TeachTalk - Su-Ming Khoo

In her TeachTalk, Dr Su-Ming Khoo from the National University of Ireland, Galway reflects on teaching to address dissatisfaction with the limits of democrary and critical hope that comes from learning to do something about these limits. She frequently uses organic metaphors to think about teaching as a journey that involves planting, nourishing and sharing ideas. Su-Ming's playlist for her activism course show the power of music for experiential learning, especially about difficult topic. This relates closely to the whole-person learning and creative methods strands of critical-creative pedagogy.

A tray with lots of fruit
Learning as planting, growing and sharing food


What is your background and where, what and who do you teach?


I'm a Senior Lecturer in the School of Political Science and Sociology at the National University of Ireland Galway. I'm a sociologist but I teach very widely in inter- and trans-disciplinary courses at every level in the university, from introductory sociology to first year students to a large final year undergraduate course in critical development studies to quite a number of Masters courses in politics and society, culture and colonialism, public advocacy and activism, and gender, globalization and human rights. I also teach and mentor PhD students and am the director of PhD studies in our school and also mentor postdoctoral researcher and early career researchers. So teaching is quite a broad portfolio for me.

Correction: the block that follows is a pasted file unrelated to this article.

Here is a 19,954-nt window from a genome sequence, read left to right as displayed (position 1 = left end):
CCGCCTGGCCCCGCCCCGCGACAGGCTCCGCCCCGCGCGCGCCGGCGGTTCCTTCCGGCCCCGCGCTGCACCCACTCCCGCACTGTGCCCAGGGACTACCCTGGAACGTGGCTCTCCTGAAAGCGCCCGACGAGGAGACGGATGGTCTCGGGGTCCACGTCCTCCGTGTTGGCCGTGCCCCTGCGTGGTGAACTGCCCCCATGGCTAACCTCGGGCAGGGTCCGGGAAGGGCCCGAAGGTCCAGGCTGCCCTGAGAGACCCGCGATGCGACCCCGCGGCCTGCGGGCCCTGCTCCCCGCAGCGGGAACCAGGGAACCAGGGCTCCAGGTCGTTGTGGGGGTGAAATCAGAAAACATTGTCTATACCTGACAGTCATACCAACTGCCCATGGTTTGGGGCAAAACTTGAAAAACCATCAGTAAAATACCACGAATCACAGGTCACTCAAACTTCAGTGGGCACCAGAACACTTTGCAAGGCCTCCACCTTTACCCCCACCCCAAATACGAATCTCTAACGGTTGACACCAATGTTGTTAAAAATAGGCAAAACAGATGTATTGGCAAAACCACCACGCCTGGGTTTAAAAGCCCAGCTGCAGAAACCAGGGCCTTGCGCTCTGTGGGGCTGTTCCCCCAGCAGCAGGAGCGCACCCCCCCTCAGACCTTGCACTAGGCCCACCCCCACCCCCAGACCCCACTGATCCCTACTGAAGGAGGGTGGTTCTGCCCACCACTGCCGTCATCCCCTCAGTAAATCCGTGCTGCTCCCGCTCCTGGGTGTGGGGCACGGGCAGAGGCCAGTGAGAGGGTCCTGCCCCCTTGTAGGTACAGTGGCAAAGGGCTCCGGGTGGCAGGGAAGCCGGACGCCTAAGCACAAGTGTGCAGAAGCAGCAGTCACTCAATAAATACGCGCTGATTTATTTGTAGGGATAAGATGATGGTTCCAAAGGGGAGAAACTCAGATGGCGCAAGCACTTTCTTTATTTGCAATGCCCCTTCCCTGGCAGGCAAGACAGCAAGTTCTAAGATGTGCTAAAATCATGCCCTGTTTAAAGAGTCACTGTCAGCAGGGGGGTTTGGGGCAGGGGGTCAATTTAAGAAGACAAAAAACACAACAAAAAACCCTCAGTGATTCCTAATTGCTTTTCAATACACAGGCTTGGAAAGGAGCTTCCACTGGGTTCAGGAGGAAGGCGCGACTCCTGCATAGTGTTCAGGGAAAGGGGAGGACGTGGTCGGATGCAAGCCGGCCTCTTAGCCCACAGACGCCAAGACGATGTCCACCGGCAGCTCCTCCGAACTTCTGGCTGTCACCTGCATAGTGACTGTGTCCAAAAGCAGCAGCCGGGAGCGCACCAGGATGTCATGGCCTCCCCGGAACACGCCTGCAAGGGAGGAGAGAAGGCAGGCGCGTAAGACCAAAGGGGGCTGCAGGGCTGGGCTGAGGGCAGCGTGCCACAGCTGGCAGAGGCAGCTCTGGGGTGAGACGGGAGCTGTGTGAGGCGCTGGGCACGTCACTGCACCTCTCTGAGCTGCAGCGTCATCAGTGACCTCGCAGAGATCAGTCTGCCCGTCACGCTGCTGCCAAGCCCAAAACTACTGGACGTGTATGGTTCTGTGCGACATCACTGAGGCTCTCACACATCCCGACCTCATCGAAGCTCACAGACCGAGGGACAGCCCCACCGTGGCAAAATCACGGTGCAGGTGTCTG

What does critical-creative teaching mean to you and how does it relate to your own pedagogical practice?


That's a great question and actually a very difficult one. For me critical, creative and pedagogy are all deeply linked to the question of what education is and how do we go about it, and what it is actually for. So I would broadly situate critical-creative pedagogy within learning, thinking, being with and trying to be a person, a citizen in a democratic society. Which is always about the society being organized in a less inclusive way than we would like, in a somewhat unsatisfactory way, so critical-creative pedagogy is about being with this lack of satisfaction and some sense of being committed to widening the democracy to include what it should have included in the first place, but somehow failed. Therefore, it requires a certain kind of being angry or being disappointed with this lack of inclusiveness and lack of reality - you could say that democracy and reality don't seem to be the same thing.


So a sense of kind of dissatisfaction or disenchantment, but this disenchantment is still linked to a sense of hope or optimism. That we still want to learn, that we will get something from learning that will make us into a different person who will be different after the whatever it is that we've learned. Part of that learning is being with other people in the world and in a way it's about not being alone in the world and being with others and trying to make sense of one's life in such a way. So I think that critical-creative pedagogy is about being an educator, thinking about what is education for, how do we go about it and linking that all into being a person in the world, and what it is that we can do well. It is about what I do specifically as an educator, as a person, as a citizen, as someone who is dissatisfied and needs to live with other people.


What are some concrete examples of how you teach in your classroom and how your students are learning from them?